The Crown (2016– )
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Dear Mrs. Kennedy 

Inspired by Jackie Kennedy and against her government's wishes, Elizabeth takes an unconventional approach to resolving an issue in Ghana.



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Episode cast overview, first billed only:
Queen Elizabeth the Queen Mother
Princess Margaret
Harold MacMillan
President Nkrumah
Michael Adeane
Martin Charteris
Patrick Plunket
Michael Bertenshaw ...
Master of the Household
Norman Hartnell
Bobby Kennedy


Inspired by Jackie Kennedy and against her government's wishes, Elizabeth takes an unconventional approach to resolving an issue in Ghana.

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Drama | History





Release Date:

8 December 2017 (USA)  »

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Aspect Ratio:

2.00 : 1
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Did You Know?


When the Queen receives the news of President Kennedy's assassination on November 22, 1963, she is outdoors in daytime in Scotland. The shooting of the president occurred at 12:30 p.m. Central Time in the United States, and news of the event wasn't broadcast for at least fifteen minutes. Because Scotland is six hours ahead of the Central Time Zone in the U.S., it would have been dark, especially that far north in November. See more »

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User Reviews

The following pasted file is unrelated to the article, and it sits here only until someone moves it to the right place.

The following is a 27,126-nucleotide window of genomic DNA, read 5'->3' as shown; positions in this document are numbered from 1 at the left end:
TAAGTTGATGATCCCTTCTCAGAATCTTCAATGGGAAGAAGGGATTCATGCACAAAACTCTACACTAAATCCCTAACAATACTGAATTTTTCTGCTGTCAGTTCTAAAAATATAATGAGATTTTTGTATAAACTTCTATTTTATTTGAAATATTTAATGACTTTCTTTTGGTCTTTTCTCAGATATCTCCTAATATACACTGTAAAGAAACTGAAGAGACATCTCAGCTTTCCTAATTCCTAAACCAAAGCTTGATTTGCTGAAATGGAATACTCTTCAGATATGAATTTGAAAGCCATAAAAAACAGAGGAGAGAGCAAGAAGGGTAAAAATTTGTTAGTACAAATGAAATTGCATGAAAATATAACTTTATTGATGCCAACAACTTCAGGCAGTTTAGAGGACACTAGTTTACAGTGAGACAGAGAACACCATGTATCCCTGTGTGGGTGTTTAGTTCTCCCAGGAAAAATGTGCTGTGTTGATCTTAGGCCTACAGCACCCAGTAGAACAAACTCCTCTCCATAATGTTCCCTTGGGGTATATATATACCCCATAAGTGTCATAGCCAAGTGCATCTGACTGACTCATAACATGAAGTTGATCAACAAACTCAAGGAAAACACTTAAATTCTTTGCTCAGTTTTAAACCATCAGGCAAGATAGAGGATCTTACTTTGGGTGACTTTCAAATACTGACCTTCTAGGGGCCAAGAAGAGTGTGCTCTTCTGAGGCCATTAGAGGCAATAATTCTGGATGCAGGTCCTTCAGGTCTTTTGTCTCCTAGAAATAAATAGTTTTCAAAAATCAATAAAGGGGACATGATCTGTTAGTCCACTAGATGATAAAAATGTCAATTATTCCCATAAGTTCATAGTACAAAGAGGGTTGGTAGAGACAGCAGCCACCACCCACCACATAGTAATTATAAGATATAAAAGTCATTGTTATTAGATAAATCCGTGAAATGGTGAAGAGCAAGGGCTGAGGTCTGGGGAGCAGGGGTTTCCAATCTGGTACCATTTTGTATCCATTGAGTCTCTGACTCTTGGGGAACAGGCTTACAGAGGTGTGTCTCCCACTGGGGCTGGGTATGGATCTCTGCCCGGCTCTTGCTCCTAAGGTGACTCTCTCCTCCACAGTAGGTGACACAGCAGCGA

The meeting of two of the greatest women of the twentieth century.
10 December 2017 | by See all my reviews

This episode portrays the (brief) relationship between Elizabeth and the Kennedys. I've been waiting all season for this episode, because I've been very much looking forward to seeing Michael C. Hall's portrayal of JFK. As it turns out, his role amounts to little more than a cameo, with the real focus being on his wife Jackie, and her tumultuous relationship with Elizabeth. As two of the most famous, powerful, and influential women of the twentieth century, it's interesting to see what their interactions may have been like.

It's clear that some time has passed between the end of the last episode and the beginning of this one, and one major theme that we begin to explore is Elizabeth feeling old. It's no surprise then that she feels threatened by Jackie; the bright, young, and beloved socialite. As the Queen questions her own strengths, the episode's b-plot (socialist leanings in Ghana) comes to a head, and she is forced to deal with a precarious diplomatic situation. Ultimately, her sense of competition with Jackie leads her to an unorthodox but extremely effective solution in the best scene of the episode.

I enjoyed the portrayal of the Kennedys in this episode, but I thought their story-line seemed a little truncated. I feel like it might have been a little more effective had they let it play out over the course of a couple episodes. Jodi Balfour is fantastic as Jackie Kennedy, managing to make her sympathetic despite her main role as a foil for Elizabeth. Michael C. Hall did a good job portraying the darker side of JFK that many adaptions shy away from.

In short, this was a thrilling meet-up of two great minds that was a little hampered by the short amount of time it had to flourish, but nonetheless ranks among the more interesting depictions of the Kennedy family.

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